- Geographies of Urban Female Labor and Nationhood in Spanish Culture, 1880–1975 by Mar Soria
Geographies of Urban Female Labor is a well-researched, theoretically interdisciplinary study of cultural representations of Spanish urban working women, particularly as such representations relate to dominant nation-building discourses, in a range of theatrical, literary, and filmic texts produced between 1880 and 1975. Through a comprehensive examination of works by familiar authors such as Benito Pérez Galdós, Emilia Pardo Bazán, Ramón Gómez de la Serna, and Carmen Martín Gaite, in addition to lesser-studied authors like Luisa Carnés and Ángeles Villarta, the book explores the intersections between female work, national identity, and the economy, and, in doing so, reveals an “urban geography of social inequalities derived from the imposition of liberal capitalism” (243). Constituting the first [End Page 187] academic book to study female labor in nineteenth- and twentieth-century Spanish culture, Mar Soria’s study traces depictions of urban female workers from turn-of-the-century zarzuelas to postwar short fiction, culminating in a consideration of late-Francoist cinema. Soria’s decision to analyze highbrow novels and films alongside popular short novels and plays, as well as to incorporate both liberal and conservative texts, not only underscores the pervasive ideal of domestic femininity in Spain, but also highlights the ways in which cultural representations of urban female workers echo competing and, at times, contradictory discourses on modernity, nationhood, and women’s roles in society.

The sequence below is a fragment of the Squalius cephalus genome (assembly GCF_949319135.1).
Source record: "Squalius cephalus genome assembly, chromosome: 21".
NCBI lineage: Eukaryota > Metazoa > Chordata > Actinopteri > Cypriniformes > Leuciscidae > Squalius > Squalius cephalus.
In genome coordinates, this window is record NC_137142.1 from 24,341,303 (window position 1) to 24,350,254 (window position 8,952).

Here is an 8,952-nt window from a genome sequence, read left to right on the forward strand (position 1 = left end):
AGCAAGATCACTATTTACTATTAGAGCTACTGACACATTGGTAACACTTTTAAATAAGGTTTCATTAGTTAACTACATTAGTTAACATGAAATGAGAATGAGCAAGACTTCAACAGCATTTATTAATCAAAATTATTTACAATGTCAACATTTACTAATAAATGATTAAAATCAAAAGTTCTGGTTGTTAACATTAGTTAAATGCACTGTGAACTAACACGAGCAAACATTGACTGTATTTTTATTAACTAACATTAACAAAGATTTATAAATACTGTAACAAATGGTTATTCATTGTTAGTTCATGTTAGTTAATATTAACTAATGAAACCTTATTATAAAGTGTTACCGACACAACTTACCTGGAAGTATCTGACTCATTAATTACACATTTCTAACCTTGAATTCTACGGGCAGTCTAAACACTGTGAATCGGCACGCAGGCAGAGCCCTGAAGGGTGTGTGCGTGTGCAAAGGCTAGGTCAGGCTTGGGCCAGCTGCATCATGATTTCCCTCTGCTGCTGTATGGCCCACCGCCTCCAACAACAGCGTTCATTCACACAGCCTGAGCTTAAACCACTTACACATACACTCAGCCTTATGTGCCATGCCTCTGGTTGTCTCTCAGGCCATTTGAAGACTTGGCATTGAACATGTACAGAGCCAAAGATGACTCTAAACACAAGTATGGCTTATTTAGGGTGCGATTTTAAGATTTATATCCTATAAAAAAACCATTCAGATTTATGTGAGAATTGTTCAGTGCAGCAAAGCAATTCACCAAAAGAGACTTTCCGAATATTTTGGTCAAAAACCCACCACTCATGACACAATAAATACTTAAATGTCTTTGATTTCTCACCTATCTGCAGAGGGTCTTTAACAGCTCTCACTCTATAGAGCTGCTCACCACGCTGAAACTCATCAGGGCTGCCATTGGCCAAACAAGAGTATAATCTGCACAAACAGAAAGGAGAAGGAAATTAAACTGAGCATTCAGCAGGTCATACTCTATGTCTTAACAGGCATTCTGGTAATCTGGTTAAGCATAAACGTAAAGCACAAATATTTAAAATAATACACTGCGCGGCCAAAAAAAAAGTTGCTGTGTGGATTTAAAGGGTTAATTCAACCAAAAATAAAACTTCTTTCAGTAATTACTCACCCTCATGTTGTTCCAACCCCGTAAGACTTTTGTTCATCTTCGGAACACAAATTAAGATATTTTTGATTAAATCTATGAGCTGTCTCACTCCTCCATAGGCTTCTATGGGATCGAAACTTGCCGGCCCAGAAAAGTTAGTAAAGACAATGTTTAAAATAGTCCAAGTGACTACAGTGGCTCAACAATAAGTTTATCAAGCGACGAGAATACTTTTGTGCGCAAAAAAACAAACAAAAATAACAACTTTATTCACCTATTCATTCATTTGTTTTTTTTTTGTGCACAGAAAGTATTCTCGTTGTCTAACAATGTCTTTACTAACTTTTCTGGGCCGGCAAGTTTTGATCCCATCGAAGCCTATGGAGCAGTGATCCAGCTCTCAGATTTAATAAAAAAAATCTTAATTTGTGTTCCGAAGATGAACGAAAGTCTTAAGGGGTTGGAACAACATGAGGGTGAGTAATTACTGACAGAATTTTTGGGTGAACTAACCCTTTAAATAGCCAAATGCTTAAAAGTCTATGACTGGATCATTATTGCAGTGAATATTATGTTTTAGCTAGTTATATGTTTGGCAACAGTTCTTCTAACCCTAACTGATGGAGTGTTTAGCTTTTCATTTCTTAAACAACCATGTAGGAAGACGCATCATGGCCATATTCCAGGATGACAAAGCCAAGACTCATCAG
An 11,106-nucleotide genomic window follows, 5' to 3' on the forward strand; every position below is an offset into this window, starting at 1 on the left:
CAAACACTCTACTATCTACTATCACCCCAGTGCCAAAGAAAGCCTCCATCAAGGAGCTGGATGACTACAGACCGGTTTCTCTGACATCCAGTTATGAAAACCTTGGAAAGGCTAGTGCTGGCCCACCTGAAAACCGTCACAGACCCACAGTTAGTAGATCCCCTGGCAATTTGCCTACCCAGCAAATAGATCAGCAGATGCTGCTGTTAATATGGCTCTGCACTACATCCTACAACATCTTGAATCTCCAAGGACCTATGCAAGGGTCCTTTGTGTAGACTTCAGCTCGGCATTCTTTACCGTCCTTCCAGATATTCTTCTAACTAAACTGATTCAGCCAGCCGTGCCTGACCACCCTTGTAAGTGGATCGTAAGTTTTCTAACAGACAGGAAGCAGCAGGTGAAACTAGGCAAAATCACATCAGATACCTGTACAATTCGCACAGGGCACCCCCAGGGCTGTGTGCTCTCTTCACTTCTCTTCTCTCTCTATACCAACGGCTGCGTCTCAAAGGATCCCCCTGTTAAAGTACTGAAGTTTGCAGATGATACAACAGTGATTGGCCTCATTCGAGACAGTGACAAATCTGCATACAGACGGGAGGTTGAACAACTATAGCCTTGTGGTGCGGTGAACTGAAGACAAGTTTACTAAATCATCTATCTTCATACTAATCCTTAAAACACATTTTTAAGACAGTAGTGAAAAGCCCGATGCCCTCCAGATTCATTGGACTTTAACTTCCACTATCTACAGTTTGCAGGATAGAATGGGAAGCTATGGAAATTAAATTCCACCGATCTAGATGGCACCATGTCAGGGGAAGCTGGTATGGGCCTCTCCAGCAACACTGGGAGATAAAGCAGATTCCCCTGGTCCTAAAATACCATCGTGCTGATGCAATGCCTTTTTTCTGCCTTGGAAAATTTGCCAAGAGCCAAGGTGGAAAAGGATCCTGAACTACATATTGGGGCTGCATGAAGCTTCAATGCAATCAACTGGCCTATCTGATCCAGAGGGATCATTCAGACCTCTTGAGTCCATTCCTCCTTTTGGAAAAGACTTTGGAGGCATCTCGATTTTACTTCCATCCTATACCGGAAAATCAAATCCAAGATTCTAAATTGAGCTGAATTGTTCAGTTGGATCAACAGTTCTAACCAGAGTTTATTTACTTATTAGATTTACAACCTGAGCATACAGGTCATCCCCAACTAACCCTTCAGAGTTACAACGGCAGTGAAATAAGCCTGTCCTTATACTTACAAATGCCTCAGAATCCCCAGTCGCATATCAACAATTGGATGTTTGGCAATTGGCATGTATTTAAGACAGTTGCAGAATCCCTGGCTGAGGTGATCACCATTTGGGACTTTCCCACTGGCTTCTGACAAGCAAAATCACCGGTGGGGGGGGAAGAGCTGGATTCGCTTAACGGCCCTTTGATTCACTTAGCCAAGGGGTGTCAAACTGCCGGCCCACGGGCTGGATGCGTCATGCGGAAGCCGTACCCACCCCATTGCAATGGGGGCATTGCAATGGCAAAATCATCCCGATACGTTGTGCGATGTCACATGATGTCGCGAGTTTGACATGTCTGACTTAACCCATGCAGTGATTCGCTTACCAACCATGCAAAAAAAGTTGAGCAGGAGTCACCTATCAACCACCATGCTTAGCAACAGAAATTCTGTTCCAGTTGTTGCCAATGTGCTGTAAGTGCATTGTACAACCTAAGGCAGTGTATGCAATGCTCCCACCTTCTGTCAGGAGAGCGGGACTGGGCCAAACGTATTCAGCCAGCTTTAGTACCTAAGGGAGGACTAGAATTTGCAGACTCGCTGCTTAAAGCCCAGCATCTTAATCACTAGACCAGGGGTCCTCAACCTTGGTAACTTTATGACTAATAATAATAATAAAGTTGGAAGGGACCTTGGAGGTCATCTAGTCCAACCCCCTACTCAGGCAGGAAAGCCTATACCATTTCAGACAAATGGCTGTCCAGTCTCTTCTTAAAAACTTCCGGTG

Beginning with the enthralling story of the nineteenth-century murder of Luciana Borcino and the ensuing trial of Higinia Balaguer that captured the attention of the Spanish public (including Benito Pérez Galdós), the introduction singles out the figure of the urban working woman as “an unexplored model of femininity” representative of diverse discourses on gender, class, space, and Spanishness (2). In this context, Soria presents the myth of female domesticity, personified in the recurring figure of “the ángel del hogar,” as both a repository of national identity and a way of inculcating a gendered middle-class ideology across classes. Through this framework, the book sets out to examine the ideology of the “angel in the house’s” influence on cultural depictions of urban female workers, a study underpinned by interdisciplinary theories of gender and class, and carried out in dialogue with the work of feminist scholars of space such as Doreen Massey and Linda McDowell.
The first chapter addresses the popular zarzuela of género chico, short musical plays that depicted everyday urban working-class life, with an attention to the representation of working-class female characters, such as cigar makers, women who made flowers, and risqué song performers (cupletistas). Examining Ángel Munilla and Luis Ferreiro’s Las Cigarreras (1887), María Martínez Sierra’s La suerte de Isabelita (1911), and Juan José Lorente’s Los de Aragón (1927), Soria’s reading of the figure of the urban working-class woman positions such subjects as “repositories of a true Spanish national spirit” (37). Despite contemporaneous upper-class perceptions of urban working-class women, which viewed urban female workers as abject, the zarzuelas studied in this chapter frame the working-class woman as the ideal embodiment of pure (castiza) Spain. While such works acknowledge new social and cultural changes brought about by modernity such as the mechanization of production and migration to the main Spanish cities, the working-class female protagonists ultimately serve as a means of appeasing middle-class fears of gender and class unrest and national disintegration through their continuation of a castizo way of living.
The second chapter analyzes the representation of maids and needleworkers in Benito Pérez Galdós’s Tormento (1884) and Emilia Pardo Bazán’s “El mundo” and “Casi artista” (1908), respectively. Moving beyond critical studies focused on the figure of the often unhappy and dissatisfied bourgeois housewife, Soria, following geographer Doreen Massey’s idea of the home as a place “constructed out of movement, communication, [and] social relations” (73), underscores its importance as a...